Heritage, Culture, and Politics in the Postcolony

Overview

The act of remaking one's history into a heritage, a conscientiously crafted narrative placed over the past, is a thriving industry in almost every postcolonial culture. This is surprising, given the tainted role of heritage in so much of colonialism's history. Yet the postcolonial state, like its European predecessor of the eighteenth and nineteenth centuries, deploys heritage institutions and instruments, museums, courts of law, and universities to empower itself with unity, ...

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Heritage, Culture, and Politics in the Postcolony

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Overview

The act of remaking one's history into a heritage, a conscientiously crafted narrative placed over the past, is a thriving industry in almost every postcolonial culture. This is surprising, given the tainted role of heritage in so much of colonialism's history. Yet the postcolonial state, like its European predecessor of the eighteenth and nineteenth centuries, deploys heritage institutions and instruments, museums, courts of law, and universities to empower itself with unity, longevity, exaltation of value, origin, and destiny.

Bringing the eye of a philosopher, the pen of an essayist, and the experience of a public intellectual to the study of heritage, Daniel Herwitz reveals the febrile pitch at which heritage is staked. In this absorbing book, he travels to South Africa and unpacks its controversial and robust confrontations with the colonial and apartheid past. He visits India and reads in its modern art the gesture of a newly minted heritage idealizing the precolonial world as the source of Indian modernity. He traverses the United States and finds in its heritage of incessant invention, small town exceptionalism, and settler destiny a key to contemporary American media-driven politics. Showing how destabilizing, ambivalent, and potentially dangerous heritage is as a producer of contemporary social, aesthetic, and political realities, Herwitz captures its perfect embodiment of the struggle to seize culture and society at moments of profound social change.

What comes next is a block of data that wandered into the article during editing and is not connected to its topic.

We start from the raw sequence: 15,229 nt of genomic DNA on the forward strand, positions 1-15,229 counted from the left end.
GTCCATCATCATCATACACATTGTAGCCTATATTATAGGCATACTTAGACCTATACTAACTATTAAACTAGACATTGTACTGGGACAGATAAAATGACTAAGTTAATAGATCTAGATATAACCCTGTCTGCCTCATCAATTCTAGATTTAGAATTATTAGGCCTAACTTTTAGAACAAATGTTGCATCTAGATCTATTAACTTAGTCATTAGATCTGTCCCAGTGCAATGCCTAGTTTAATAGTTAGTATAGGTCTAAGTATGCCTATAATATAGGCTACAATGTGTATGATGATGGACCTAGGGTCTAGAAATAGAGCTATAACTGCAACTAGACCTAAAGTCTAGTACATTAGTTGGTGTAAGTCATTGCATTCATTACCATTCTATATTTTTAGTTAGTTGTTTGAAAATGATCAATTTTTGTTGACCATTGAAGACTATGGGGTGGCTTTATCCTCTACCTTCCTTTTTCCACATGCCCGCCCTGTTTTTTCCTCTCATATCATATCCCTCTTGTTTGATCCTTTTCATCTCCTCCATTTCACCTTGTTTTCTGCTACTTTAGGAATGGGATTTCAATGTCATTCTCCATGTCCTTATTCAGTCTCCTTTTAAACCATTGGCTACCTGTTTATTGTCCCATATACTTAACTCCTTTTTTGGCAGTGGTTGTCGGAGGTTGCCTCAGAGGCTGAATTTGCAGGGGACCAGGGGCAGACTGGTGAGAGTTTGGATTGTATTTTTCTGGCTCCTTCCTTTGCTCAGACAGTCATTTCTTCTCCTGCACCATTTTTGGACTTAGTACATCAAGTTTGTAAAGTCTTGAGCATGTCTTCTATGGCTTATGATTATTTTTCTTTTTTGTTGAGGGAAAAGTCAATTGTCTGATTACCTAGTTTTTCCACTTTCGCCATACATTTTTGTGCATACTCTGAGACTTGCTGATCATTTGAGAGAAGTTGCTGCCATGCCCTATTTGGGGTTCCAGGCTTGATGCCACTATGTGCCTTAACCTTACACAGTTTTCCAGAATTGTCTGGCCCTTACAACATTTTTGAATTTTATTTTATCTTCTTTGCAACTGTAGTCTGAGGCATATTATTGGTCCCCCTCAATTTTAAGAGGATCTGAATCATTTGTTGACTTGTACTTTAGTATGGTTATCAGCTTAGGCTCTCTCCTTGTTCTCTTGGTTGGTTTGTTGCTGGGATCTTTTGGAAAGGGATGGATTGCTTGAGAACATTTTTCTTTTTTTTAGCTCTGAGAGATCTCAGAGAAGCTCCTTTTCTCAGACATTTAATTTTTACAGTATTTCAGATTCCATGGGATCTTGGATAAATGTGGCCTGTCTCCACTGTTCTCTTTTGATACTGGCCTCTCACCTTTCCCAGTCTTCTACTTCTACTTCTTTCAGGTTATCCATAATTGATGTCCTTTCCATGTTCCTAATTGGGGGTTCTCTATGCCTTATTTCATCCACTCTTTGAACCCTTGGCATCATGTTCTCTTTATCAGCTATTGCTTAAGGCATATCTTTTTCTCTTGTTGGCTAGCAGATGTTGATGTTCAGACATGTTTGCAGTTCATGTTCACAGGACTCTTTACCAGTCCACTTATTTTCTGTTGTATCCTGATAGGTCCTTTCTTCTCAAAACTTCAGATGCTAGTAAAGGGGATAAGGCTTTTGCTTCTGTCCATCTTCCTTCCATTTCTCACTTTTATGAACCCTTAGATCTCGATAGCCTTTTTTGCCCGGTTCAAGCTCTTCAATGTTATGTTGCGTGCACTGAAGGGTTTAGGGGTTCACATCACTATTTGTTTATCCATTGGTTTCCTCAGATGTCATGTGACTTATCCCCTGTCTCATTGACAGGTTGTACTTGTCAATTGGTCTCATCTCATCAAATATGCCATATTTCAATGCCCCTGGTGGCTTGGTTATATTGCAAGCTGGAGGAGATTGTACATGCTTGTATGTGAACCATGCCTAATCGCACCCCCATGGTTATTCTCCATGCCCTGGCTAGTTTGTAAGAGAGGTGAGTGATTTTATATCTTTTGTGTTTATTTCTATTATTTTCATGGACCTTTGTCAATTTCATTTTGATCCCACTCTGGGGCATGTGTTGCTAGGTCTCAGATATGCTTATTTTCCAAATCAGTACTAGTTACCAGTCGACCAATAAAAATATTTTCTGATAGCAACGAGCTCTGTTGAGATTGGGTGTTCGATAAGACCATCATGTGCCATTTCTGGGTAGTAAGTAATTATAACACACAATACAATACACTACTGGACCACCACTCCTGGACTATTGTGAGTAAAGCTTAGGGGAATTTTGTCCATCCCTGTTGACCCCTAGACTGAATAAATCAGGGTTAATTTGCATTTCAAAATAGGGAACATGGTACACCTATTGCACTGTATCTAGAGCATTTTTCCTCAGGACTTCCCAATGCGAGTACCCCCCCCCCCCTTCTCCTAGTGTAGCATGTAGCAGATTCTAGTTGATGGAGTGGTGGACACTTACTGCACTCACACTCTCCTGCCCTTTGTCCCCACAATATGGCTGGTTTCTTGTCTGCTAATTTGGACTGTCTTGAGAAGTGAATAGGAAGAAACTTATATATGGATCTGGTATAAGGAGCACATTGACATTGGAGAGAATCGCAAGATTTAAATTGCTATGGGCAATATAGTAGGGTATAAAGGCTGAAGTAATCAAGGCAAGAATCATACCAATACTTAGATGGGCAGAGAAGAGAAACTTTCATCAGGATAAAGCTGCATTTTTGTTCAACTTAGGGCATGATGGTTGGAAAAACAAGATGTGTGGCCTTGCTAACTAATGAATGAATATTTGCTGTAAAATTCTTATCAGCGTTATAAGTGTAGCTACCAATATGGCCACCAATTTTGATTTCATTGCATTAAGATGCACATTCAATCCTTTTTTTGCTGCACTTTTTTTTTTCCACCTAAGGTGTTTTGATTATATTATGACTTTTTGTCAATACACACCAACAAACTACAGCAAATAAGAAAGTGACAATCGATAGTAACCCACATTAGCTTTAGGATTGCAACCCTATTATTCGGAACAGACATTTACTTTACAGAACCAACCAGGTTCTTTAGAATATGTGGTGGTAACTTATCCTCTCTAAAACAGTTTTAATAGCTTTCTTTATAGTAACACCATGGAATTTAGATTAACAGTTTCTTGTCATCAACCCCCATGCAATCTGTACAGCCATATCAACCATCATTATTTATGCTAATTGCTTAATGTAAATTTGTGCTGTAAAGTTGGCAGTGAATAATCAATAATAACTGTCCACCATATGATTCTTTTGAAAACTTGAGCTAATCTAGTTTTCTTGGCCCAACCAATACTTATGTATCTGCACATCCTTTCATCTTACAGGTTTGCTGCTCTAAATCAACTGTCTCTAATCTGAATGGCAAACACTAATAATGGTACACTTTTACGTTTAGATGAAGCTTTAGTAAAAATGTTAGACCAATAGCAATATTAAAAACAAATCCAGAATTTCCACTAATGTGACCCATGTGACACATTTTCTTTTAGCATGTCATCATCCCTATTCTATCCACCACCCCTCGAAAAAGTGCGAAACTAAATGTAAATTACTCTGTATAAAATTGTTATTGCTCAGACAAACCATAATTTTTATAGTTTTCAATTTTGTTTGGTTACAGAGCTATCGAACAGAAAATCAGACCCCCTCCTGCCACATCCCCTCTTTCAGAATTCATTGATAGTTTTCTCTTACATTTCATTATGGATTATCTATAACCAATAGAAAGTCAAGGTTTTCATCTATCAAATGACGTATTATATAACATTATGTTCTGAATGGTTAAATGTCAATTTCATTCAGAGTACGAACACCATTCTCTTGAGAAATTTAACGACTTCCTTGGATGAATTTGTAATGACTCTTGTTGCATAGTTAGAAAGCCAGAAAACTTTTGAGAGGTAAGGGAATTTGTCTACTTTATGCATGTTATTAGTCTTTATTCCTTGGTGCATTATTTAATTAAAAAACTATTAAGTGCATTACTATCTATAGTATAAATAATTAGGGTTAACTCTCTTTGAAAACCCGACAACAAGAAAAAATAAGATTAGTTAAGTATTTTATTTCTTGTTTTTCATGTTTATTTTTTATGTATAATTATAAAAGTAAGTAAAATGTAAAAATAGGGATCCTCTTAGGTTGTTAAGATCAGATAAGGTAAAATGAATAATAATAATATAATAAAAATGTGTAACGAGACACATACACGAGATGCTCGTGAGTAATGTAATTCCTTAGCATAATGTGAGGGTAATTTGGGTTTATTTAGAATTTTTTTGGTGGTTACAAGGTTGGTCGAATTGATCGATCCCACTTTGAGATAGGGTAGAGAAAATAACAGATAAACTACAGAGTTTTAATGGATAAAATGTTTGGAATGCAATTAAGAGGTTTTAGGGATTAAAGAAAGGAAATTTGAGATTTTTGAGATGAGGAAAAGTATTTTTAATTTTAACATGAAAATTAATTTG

Columbia University Press

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Editorial Reviews

Publishers Weekly
Herwitz, director of the University of Michigan’s Institute for the Humanities, excavates the concept of "heritage" in postcolonial societies, specifically India, South Africa, and America in this convincing and provocative study. Herwitz (The Star as Icon: Celebrity in the Age of Mass Consumption) theorizes that postcolonies practice "live action heritage," constantly reimagining and rebranding their own heritages toward a variety of political and aesthetic ends. Through the lens of his revelatory introductory essay, Herwitz explores five divergent examples of these "heritage games:" in an India newly freed from British control, a group of artists struggle to invent modern Indian art, combining their vibrant culture with European modernism. In post-apartheid South Africa, exciting and problematic "national narratives" emerge in the wake of the Afrikaner cultural monolith perpetuated by apartheid. In the chapter on the United States, Herwitz’s work takes on a more topical, left-leaning tone, exploring the media as the site for "restaging heritage in American politics," particularly in the cases of Obama and Palin in 2008. Navigating Herwitz’s syntactical contortions and glut of information and references makes for athletic reading, but yields rewarding results for disciplined readers and students of the subject. Photos & illus. (Sept.)